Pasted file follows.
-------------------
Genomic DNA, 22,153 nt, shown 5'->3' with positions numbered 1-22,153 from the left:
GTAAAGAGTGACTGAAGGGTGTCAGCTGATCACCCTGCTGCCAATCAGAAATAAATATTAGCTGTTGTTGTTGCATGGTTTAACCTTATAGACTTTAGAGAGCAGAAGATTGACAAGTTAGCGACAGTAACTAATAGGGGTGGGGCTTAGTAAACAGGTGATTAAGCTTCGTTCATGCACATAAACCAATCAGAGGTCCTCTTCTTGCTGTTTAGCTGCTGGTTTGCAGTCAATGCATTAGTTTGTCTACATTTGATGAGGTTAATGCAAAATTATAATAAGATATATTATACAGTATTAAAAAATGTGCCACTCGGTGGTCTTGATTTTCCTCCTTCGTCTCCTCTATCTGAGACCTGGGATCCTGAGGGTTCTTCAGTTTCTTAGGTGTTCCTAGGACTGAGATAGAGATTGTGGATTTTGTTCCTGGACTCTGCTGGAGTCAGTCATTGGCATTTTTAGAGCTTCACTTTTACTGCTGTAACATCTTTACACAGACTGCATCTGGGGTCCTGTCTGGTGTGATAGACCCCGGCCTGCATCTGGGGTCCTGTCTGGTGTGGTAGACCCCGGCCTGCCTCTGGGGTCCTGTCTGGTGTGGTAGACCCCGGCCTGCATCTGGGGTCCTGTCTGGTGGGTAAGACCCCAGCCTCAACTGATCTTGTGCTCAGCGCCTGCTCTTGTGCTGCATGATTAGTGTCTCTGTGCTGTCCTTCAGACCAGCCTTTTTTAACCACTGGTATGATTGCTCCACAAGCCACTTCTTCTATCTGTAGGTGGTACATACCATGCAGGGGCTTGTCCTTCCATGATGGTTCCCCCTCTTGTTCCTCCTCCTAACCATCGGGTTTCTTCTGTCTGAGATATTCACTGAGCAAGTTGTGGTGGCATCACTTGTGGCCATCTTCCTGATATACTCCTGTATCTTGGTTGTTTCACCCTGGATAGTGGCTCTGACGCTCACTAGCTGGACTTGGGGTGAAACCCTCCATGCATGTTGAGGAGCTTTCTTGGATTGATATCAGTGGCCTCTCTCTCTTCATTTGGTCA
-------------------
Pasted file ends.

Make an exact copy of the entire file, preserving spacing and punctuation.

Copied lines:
Genomic DNA, 22,153 nt, shown 5'->3' with positions numbered 1-22,153 from the left:
GTAAAGAGTGACTGAAGGGTGTCAGCTGATCACCCTGCTGCCAATCAGAAATAAATATTAGCTGTTGTTGTTGCATGGTTTAACCTTATAGACTTTAGAGAGCAGAAGATTGACAAGTTAGCGACAGTAACTAATAGGGGTGGGGCTTAGTAAACAGGTGATTAAGCTTCGTTCATGCACATAAACCAATCAGAGGTCCTCTTCTTGCTGTTTAGCTGCTGGTTTGCAGTCAATGCATTAGTTTGTCTACATTTGATGAGGTTAATGCAAAATTATAATAAGATATATTATACAGTATTAAAAAATGTGCCACTCGGTGGTCTTGATTTTCCTCCTTCGTCTCCTCTATCTGAGACCTGGGATCCTGAGGGTTCTTCAGTTTCTTAGGTGTTCCTAGGACTGAGATAGAGATTGTGGATTTTGTTCCTGGACTCTGCTGGAGTCAGTCATTGGCATTTTTAGAGCTTCACTTTTACTGCTGTAACATCTTTACACAGACTGCATCTGGGGTCCTGTCTGGTGTGATAGACCCCGGCCTGCATCTGGGGTCCTGTCTGGTGTGGTAGACCCCGGCCTGCCTCTGGGGTCCTGTCTGGTGTGGTAGACCCCGGCCTGCATCTGGGGTCCTGTCTGGTGGGTAAGACCCCAGCCTCAACTGATCTTGTGCTCAGCGCCTGCTCTTGTGCTGCATGATTAGTGTCTCTGTGCTGTCCTTCAGACCAGCCTTTTTTAACCACTGGTATGATTGCTCCACAAGCCACTTCTTCTATCTGTAGGTGGTACATACCATGCAGGGGCTTGTCCTTCCATGATGGTTCCCCCTCTTGTTCCTCCTCCTAACCATCGGGTTTCTTCTGTCTGAGATATTCACTGAGCAAGTTGTGGTGGCATCACTTGTGGCCATCTTCCTGATATACTCCTGTATCTTGGTTGTTTCACCCTGGATAGTGGCTCTGACGCTCACTAGCTGGACTTGGGGTGAAACCCTCCATGCATGTTGAGGAGCTTTCTTGGATTGATATCAGTGGCCTCTCTCTCTTCATTTGGTCA